(A) A declaration by the petitioner that he or she the petitioner is eligible for relief under this section, based on all the requirements of subdivision (a).
(B) The superior court case number and year of the petitioner’s conviction.
(C) Whether the petitioner requests the appointment of counsel.
(2) If any of the information required by this subdivision is missing from the petition and cannot be readily ascertained by the court, the court may deny the petition without prejudice to the filing of another petition and advise the petitioner that the matter cannot be considered without the missing information.
(c) The court shall review the petition and determine if the petitioner has made a prima facie showing that the petitioner falls within the provisions of this section. A court shall find a prima facie showing has been made unless the declaration fails to comply with the requirements of subdivision (a). If the court believes the petitioner has not made a prima facie showing that the petitioner falls within the provisions of this section, the court shall appoint counsel to represent the petitioner at a prima facie hearing. The court shall hold a prima facie hearing before denying a petition. If the petitioner has requested counsel, the court shall appoint counsel to represent the petitioner. The prosecutor shall file and serve a response within 60 days of service of the petition and the petitioner may file and serve a reply within 30 days after the prosecutor response is served. These deadlines shall be extended for good cause. If the petitioner makes a prima facie showing that he or she the petitioner is entitled to relief, the court shall issue an order to show cause.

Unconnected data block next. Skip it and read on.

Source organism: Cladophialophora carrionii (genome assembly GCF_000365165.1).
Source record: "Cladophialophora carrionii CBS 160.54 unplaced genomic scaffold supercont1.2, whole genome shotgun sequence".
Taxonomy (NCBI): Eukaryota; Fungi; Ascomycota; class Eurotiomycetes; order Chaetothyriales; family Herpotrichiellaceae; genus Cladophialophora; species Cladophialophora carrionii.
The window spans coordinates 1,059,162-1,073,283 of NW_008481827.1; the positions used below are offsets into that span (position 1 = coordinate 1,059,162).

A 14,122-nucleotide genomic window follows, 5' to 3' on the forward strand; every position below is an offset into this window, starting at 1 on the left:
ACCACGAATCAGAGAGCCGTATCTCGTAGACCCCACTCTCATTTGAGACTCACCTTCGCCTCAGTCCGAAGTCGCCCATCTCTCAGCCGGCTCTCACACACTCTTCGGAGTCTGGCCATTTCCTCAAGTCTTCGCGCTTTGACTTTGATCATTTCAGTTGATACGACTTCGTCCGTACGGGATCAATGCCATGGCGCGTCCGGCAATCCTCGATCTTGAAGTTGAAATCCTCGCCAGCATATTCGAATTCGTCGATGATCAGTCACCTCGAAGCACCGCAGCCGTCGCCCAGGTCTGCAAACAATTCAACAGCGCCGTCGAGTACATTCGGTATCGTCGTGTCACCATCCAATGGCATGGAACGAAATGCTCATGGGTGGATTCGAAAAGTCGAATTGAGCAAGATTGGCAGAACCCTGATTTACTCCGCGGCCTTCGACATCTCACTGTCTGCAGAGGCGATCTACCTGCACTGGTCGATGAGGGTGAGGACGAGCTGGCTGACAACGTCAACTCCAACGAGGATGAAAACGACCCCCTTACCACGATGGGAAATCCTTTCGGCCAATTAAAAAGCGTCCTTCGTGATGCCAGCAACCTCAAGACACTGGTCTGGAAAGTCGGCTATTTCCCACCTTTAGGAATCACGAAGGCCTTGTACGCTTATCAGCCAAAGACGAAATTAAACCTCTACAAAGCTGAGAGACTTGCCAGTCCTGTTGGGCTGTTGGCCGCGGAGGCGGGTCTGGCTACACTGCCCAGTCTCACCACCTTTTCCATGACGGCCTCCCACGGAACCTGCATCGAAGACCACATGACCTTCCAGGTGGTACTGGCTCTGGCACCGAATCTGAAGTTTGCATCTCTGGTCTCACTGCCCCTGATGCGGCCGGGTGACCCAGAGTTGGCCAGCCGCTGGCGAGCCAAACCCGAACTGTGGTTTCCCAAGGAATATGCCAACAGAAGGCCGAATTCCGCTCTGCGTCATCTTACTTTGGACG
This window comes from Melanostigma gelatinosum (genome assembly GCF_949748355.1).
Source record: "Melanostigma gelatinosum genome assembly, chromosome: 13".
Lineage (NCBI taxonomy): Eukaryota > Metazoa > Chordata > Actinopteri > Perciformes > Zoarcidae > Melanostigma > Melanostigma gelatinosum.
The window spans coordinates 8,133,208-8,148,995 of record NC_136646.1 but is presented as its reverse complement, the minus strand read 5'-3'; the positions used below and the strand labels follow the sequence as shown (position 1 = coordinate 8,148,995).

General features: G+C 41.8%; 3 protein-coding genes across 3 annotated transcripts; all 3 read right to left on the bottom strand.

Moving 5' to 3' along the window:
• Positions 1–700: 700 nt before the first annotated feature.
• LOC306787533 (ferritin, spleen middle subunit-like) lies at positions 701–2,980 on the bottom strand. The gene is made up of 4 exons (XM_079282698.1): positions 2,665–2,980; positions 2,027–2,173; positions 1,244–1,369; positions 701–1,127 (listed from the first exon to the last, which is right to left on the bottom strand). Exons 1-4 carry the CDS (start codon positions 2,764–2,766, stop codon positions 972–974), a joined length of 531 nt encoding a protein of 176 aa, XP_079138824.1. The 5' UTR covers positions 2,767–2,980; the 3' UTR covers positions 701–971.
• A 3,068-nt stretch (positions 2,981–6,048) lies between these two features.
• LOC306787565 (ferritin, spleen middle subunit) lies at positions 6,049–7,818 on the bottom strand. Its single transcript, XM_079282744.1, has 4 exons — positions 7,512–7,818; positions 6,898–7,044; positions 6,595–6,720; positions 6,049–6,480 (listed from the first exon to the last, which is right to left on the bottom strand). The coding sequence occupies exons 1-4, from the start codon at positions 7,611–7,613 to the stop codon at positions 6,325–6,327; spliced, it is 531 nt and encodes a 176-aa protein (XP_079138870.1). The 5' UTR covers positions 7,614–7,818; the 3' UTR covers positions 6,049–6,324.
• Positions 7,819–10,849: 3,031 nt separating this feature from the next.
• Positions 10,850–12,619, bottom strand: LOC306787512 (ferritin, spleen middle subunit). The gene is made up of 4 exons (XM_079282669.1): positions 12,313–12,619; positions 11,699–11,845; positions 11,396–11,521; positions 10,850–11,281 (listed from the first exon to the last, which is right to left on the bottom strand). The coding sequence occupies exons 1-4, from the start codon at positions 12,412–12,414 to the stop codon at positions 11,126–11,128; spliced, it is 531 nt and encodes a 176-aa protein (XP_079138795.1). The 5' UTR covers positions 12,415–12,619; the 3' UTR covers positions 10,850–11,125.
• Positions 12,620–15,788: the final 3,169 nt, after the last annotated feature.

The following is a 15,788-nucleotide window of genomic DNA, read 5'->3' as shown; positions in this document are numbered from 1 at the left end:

(d) (1) Within 60 days after the order to show cause has issued, the court shall hold a hearing to determine whether to vacate the murder conviction and to recall the sentence and resentence the petitioner on any remaining counts in the same manner as if the petitioner had not been previously been sentenced, provided that the new sentence, if any, is not greater than the initial sentence. This deadline may be extended for good cause.
(2) The parties may waive a resentencing hearing and stipulate that the petitioner is eligible to have his or her the murder conviction vacated and for resentencing. If there was a prior finding by a court or jury that the petitioner did not act with reckless indifference to human life or was not a major participant in the felony, the court shall vacate the petitioner’s conviction and resentence the petitioner.
(3) At the hearing to determine whether the petitioner is entitled to relief, the burden of proof shall be on the prosecution to prove, beyond a reasonable doubt, that the petitioner is ineligible for resentencing. A finding that there is substantial evidence to support a conviction for murder, attempted murder, or manslaughter is insufficient to prove, beyond a reasonable doubt, that the petitioner is ineligible for resentencing. If the prosecution fails to sustain its burden of proof, the prior conviction, and any allegations and enhancements attached to the conviction, shall be vacated and the petitioner shall be resentenced on the remaining charges. The prosecutor and the petitioner may rely on the record of conviction or offer new or additional evidence to meet their respective burdens.
(e) If The petitioner's conviction shall be redesignated as the target offense or underlying felony for resentencing purposes if the petitioner is entitled to relief pursuant to this section, murder murder, attempted murder, or manslaughter was charged generically, and the target offense was not charged, the petitioner’s conviction shall be redesignated as the target offense or underlying felony for resentencing purposes. charged. Any applicable statute of limitations shall not be a bar to the court’s redesignation of the offense for this purpose.
(f) This section does not diminish or abrogate any rights or remedies otherwise available to the petitioner.
(g) A person who is resentenced pursuant to this section shall be given credit for time served. The judge may order the petitioner to be subject to parole supervision for up to three years following the completion of the sentence.